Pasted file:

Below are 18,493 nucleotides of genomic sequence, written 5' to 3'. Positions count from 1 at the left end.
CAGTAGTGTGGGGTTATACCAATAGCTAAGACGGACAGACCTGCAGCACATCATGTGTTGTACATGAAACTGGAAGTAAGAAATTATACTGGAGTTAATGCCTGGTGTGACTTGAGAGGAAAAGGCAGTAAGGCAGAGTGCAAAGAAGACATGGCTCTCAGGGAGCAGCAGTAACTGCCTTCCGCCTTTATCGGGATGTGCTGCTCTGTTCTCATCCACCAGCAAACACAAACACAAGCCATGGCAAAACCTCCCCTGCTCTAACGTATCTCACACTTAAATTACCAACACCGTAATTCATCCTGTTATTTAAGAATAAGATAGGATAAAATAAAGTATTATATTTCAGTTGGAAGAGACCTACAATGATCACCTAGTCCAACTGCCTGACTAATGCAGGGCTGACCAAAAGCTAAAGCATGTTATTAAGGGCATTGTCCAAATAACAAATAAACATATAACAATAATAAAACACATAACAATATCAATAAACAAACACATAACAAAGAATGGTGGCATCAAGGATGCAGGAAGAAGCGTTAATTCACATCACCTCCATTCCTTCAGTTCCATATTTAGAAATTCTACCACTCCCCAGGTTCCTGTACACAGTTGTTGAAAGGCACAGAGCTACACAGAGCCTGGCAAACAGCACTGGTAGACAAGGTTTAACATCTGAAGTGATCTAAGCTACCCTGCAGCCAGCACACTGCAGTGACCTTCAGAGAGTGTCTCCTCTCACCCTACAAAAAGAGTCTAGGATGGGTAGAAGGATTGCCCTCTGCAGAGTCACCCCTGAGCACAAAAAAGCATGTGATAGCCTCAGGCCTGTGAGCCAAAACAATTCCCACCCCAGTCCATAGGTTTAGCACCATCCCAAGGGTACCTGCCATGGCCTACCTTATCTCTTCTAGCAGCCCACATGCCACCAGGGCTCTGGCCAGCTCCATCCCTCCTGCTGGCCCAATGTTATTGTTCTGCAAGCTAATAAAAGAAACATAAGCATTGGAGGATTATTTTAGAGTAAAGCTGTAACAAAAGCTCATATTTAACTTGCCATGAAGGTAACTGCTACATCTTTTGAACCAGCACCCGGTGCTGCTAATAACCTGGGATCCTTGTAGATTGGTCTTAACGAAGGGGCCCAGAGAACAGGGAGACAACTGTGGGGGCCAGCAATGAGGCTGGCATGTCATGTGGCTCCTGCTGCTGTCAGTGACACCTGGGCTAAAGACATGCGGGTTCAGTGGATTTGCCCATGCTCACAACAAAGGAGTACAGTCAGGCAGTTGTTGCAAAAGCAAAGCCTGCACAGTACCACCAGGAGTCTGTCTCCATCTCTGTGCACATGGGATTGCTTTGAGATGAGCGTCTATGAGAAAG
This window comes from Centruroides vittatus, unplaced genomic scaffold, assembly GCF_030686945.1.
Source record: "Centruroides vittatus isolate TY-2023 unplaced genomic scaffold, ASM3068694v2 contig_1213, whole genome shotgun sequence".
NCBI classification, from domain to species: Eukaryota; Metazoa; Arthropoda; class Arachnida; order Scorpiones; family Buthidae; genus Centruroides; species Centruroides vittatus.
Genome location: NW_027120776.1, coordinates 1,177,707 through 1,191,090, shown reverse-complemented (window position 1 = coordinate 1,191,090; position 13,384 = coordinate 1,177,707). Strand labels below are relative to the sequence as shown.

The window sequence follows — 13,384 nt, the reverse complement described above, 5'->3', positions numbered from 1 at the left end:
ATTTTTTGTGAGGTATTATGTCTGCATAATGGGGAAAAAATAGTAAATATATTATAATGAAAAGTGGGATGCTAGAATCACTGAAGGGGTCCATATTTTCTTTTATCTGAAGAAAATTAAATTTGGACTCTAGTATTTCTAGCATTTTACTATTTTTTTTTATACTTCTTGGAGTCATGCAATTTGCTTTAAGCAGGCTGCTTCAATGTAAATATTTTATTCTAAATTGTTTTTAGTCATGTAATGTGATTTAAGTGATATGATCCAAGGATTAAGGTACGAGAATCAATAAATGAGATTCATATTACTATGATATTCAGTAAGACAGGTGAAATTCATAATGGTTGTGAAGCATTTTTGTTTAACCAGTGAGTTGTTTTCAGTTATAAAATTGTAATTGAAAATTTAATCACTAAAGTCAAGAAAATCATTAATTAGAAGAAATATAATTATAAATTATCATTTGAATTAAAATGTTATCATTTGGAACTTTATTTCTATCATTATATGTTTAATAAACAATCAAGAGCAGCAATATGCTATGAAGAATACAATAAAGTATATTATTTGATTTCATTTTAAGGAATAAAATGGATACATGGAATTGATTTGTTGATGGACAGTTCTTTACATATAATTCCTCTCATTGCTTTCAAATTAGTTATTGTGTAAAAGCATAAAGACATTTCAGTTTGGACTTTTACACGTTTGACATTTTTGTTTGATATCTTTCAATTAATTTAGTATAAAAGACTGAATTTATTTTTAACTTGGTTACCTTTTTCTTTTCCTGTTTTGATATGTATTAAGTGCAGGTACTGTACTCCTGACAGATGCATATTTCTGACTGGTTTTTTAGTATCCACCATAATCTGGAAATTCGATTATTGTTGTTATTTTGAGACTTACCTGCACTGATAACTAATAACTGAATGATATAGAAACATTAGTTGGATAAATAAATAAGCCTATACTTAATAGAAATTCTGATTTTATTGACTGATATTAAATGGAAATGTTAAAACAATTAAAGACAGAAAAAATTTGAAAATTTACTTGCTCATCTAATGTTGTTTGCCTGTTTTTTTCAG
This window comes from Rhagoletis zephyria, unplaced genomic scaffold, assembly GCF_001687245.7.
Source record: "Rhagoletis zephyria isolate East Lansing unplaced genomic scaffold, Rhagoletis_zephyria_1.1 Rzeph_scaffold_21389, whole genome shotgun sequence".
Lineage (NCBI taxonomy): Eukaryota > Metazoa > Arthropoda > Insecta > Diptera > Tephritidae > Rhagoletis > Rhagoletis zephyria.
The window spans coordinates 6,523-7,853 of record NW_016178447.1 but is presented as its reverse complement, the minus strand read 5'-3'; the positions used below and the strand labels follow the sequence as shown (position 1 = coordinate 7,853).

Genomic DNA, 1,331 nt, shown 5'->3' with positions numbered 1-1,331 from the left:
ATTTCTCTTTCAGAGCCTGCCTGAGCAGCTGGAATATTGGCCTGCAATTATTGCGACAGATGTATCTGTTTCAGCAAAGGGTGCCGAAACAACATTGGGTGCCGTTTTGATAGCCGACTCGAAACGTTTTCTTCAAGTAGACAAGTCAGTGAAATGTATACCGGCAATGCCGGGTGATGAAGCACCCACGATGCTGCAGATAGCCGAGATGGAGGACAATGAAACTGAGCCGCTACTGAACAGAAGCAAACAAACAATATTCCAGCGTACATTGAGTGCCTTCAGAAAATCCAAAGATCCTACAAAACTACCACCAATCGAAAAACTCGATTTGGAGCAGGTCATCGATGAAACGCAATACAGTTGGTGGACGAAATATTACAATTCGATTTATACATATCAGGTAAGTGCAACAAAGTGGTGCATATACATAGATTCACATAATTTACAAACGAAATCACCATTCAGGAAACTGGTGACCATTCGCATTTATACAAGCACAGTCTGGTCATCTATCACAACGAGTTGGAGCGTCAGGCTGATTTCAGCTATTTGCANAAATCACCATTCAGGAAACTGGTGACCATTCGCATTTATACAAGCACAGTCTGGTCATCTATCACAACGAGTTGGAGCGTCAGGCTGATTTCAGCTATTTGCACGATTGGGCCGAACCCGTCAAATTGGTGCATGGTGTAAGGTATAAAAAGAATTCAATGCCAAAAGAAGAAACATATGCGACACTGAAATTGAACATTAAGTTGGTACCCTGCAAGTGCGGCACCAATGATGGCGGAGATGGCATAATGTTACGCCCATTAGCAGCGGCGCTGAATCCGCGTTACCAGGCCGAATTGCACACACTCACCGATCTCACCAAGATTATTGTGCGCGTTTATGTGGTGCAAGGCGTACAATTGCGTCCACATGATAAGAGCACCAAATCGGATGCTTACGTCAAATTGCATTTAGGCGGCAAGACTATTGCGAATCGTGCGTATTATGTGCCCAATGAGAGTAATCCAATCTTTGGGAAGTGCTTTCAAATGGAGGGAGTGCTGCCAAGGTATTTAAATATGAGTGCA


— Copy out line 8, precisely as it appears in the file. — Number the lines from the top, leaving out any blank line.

ATTTTTTGTGAGGTATTATGTCTGCATAATGGGGAAAAAATAGTAAATATATTATAATGAAAAGTGGGATGCTAGAATCACTGAAGGGGTCCATATTTTCTTTTATCTGAAGAAAATTAAATTTGGACTCTAGTATTTCTAGCATTTTACTATTTTTTTTTATACTTCTTGGAGTCATGCAATTTGCTTTAAGCAGGCTGCTTCAATGTAAATATTTTATTCTAAATTGTTTTTAGTCATGTAATGTGATTTAAGTGATATGATCCAAGGATTAAGGTACGAGAATCAATAAATGAGATTCATATTACTATGATATTCAGTAAGACAGGTGAAATTCATAATGGTTGTGAAGCATTTTTGTTTAACCAGTGAGTTGTTTTCAGTTATAAAATTGTAATTGAAAATTTAATCACTAAAGTCAAGAAAATCATTAATTAGAAGAAATATAATTATAAATTATCATTTGAATTAAAATGTTATCATTTGGAACTTTATTTCTATCATTATATGTTTAATAAACAATCAAGAGCAGCAATATGCTATGAAGAATACAATAAAGTATATTATTTGATTTCATTTTAAGGAATAAAATGGATACATGGAATTGATTTGTTGATGGACAGTTCTTTACATATAATTCCTCTCATTGCTTTCAAATTAGTTATTGTGTAAAAGCATAAAGACATTTCAGTTTGGACTTTTACACGTTTGACATTTTTGTTTGATATCTTTCAATTAATTTAGTATAAAAGACTGAATTTATTTTTAACTTGGTTACCTTTTTCTTTTCCTGTTTTGATATGTATTAAGTGCAGGTACTGTACTCCTGACAGATGCATATTTCTGACTGGTTTTTTAGTATCCACCATAATCTGGAAATTCGATTATTGTTGTTATTTTGAGACTTACCTGCACTGATAACTAATAACTGAATGATATAGAAACATTAGTTGGATAAATAAATAAGCCTATACTTAATAGAAATTCTGATTTTATTGACTGATATTAAATGGAAATGTTAAAACAATTAAAGACAGAAAAAATTTGAAAATTTACTTGCTCATCTAATGTTGTTTGCCTGTTTTTTTCAG